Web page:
Outbound - from JFK
On this trip, my wife actually flew out a couple weeks ahead of me to visit her family, and I joined her later. So I was flying alone on the outbound leg. I was on flight 1009 from JFK-NRT - the new second daily ANA flight on this route, just upgraded to their "Inspiration of Japan" staggered business class layout. Pretty impressive - none of the US airlines even fly twice daily from NYC to Tokyo! ANA must be doing something right.
I arrived at terminal 7 about 3 hours early despite already having secured a window seat for myself - I just wanted to suck in all that business class had to offer. I naturally headed straight for the lounge - at JFK, ANA passengers use the British Airways lounge:
Much better than waiting at the gate! The lounge was nearly empty when I arrived, although it filled up fast. You'd think you'd be immune from screaming babies in a business/first class lounge, but think again. Shortly after I sat down, a family arrived with a tantrum-throwing toddler in tow, who promptly began smashing dinnerware onto the floor in between his screams.
My flight boarded on time. Stupidly I did not get a photo of the plane - boarding happened a little faster than I expected! I did get a photo of my seat for the next 14 1/2 hours:
When I boarded, several flight attendants were standing in the aisles waiting to greet business class passengers. I was surprised and happy when one of them greeted me with "Good evening, Mr. Williams". How did she know? I hadn't yet even made it to my seat! I guess she could have seen my boarding pass in my hand, but she still must have had the whole cabin memorized.
The window-window seats in this layout really can't be beat. You've got almost total privacy, plus aisle and window access. Of course, all seats have a large table area next to them, but which side that table's on alternates from row to row. In window-window rows ("window seat" actually by the window), you cannot really see anyone else on the plane.
This is the view of the cabin from one of these seats - I was holding the camera up, so normally I couldn't even see the top of that guy's head. Further to the right, you just see your partition, so you can't see anyone across the aisle.
Obligatory legroom shot. I was wondering about this because I've walked through this cabin on my way to economy many times now, and it never looks like there's much room. But you actually can stretch out all the way in that area underneath the foot of the bed there, and the neat thing is the foot of the bed acts as an ottoman when you're not using it as a bed. Like this:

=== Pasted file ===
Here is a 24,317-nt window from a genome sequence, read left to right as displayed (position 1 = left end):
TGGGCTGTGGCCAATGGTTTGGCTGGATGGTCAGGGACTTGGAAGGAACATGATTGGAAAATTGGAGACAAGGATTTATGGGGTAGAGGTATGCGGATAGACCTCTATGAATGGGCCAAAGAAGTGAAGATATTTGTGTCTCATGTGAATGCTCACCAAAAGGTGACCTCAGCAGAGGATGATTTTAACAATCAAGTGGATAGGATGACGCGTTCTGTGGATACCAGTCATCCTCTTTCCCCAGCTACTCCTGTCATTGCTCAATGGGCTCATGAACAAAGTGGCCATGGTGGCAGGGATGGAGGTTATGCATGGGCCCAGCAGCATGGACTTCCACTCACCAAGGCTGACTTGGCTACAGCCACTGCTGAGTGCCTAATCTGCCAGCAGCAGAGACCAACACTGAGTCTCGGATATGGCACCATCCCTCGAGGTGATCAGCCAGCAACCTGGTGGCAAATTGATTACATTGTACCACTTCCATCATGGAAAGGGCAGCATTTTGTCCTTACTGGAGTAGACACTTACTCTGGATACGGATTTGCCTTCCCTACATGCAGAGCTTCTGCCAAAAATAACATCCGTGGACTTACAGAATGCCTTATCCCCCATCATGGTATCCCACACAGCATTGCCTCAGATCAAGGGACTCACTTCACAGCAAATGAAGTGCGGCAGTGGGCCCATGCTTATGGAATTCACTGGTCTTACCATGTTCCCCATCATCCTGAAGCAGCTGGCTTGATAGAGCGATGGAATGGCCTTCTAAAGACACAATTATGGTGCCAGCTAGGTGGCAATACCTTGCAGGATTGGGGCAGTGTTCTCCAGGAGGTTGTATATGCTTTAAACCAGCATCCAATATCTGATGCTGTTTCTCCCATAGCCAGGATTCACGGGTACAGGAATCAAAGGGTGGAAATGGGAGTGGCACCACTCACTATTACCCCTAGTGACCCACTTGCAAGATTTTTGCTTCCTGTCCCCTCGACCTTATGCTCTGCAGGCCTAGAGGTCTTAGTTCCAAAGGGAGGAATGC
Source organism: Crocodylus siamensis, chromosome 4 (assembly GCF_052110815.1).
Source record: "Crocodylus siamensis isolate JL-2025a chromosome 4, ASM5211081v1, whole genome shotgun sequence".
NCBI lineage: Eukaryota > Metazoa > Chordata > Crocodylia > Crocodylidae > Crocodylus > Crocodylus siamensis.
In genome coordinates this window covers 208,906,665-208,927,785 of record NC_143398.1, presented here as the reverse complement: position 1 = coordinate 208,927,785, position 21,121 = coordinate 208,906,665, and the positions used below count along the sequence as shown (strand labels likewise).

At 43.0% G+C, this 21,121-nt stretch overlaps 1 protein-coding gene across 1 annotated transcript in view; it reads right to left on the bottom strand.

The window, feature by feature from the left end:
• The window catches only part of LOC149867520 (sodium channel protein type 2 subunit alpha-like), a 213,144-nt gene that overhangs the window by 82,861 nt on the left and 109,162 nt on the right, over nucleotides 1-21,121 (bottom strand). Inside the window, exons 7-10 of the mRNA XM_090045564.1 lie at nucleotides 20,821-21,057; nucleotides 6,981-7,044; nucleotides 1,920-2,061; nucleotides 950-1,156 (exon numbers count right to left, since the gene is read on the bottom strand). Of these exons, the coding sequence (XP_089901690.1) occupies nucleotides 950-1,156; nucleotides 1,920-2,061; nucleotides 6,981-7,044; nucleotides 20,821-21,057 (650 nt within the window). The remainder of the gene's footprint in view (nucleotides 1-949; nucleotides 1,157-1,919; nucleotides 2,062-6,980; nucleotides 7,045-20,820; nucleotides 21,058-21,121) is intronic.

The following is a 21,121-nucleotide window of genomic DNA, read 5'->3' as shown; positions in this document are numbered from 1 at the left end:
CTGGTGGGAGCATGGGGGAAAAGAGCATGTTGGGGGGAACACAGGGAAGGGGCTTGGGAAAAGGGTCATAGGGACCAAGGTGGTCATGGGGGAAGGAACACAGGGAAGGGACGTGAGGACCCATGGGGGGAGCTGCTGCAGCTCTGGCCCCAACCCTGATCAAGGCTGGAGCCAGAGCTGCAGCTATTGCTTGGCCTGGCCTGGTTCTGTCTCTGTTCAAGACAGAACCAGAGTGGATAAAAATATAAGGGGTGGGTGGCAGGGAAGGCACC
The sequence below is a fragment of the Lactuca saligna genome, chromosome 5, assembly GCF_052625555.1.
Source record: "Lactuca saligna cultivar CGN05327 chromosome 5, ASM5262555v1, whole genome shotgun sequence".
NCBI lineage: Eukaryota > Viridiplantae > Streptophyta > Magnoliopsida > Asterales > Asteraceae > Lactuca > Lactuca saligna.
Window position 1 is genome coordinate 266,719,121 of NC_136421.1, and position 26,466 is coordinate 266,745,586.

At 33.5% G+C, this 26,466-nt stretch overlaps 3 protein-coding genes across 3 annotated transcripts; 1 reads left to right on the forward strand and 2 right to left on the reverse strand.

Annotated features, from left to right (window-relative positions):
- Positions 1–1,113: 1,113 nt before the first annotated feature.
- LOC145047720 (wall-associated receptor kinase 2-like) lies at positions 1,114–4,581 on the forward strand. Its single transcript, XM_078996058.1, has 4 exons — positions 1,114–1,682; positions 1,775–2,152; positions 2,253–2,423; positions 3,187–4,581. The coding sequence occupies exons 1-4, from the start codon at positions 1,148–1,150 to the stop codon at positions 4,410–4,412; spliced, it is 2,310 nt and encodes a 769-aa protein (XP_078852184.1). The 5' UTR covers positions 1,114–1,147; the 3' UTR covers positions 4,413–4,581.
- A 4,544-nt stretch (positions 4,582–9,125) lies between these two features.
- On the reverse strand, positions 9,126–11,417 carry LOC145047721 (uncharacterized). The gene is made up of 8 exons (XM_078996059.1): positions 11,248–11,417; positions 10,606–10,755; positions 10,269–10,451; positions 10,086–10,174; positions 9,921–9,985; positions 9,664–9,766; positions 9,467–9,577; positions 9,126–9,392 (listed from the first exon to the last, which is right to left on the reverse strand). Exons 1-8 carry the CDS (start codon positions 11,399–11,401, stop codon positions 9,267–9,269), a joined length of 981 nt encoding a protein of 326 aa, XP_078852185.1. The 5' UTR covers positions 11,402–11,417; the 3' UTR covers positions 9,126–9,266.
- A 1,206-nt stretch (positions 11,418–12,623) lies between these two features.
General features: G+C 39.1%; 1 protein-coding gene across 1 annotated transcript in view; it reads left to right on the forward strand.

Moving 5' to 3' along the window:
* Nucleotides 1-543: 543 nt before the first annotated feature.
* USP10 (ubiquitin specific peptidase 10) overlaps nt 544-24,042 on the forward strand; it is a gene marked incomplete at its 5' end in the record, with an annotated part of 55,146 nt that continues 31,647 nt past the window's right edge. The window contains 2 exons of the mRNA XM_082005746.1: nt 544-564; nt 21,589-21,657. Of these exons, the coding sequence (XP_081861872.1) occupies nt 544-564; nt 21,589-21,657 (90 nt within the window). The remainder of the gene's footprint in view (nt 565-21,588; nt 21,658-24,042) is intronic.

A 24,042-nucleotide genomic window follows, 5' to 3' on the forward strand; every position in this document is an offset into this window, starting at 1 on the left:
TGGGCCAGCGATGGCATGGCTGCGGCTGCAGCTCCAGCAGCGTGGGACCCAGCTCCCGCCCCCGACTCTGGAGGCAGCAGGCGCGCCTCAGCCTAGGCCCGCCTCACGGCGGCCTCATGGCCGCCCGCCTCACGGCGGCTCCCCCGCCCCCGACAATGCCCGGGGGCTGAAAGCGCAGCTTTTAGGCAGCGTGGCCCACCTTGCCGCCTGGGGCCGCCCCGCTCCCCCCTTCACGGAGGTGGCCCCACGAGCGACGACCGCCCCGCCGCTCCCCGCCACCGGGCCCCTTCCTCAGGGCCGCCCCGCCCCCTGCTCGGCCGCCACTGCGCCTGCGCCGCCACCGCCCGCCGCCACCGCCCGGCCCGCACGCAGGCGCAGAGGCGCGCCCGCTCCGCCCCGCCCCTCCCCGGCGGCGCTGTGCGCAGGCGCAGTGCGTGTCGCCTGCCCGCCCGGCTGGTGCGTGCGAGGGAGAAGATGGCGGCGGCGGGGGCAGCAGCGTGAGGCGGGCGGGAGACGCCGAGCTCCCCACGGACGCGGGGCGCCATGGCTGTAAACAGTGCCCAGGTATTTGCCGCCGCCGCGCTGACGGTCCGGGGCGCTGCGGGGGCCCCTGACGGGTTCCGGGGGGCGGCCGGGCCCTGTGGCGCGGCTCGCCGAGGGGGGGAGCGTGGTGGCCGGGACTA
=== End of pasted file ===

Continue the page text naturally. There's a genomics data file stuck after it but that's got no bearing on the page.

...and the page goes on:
It's actually very comfortable, because you have two ways you can stretch out - either put your feet up like that, or put them underneath. And when you're sitting (as opposed to laying down), you have basically unlimited legroom - not even Shaquille O'Neal would max it out.
ANA gives (I should say "loans") you a pair of Sony noise canceling headphones for the trip. They work quite well, although I haven't tried any others so I don't know how they compare to, say, Bose QC-15's. I can definitively say that compared to nothing, they're awesome. They really do cancel out a lot of the ambient noise in the plane, making it easier to hear movies or music and causing less fatigue. On the downside, they use a proprietary plug, so I wasn't able to use them to listen to my own music on my phone.
Here's a view you probably won't see for much longer at JFK - a BA 747-400 sitting at the gate. Actually there were four 747-400's parked almost right next to each other as we left - this one, plus two more BA's and a Qantas! I don't know how much longer you'll see four passenger 747's side by side anywhere - I wish I'd gotten a pic of that.
We left on time and had a powerful takeoff.
At this moment, we were flying almost directly above my house. This was just at 10,000 feet.
We took kind of a goofy route to divert around some storms. I am getting to be a little less nervous in the air than I used to be, but I'm still not happy when I see huge storms out the window. I didn't get any photos of the storms themselves, but you can see how dark the sky is behind us in this photo:
The sun never really sets when you're flying westbound on this route - so this was the view I had for about the next 10 hours.
It was time to sit back and enjoy the meal service!
The introduction to the multi-page menu. Everything has both a "Japanese" and "International" option - I knew I'd be eating plenty of Japanese food in Japan so I ordered everything International (also, my wife wasn't all that happy with the Japanese food on board). I actually screwed up and ordered something from the "From Japan" part of the menu (as opposed to the "From USA" that you're supposed to order from when flying out of JFK), but surprisingly they made it for me as best as they could.
Appetizer and champagne. Part of this was beef tartare. The glass bowl was mostly mushroom. I don't remember what the meat wrap actually was.
Second course. Since I ordered from the wrong part of the menu, I actually never did quite figure out what this was (and I forgot to look it up on the way back). Some sort of fish thing wrapped in a pastry of some sort - like a cold seafood Wellington. Plus prosciutto and melon and a small salad.
My steak. I ordered it with a red wine sauce; it wasn't supposed to come that way on this leg, but they did give it to me and they didn't even question it.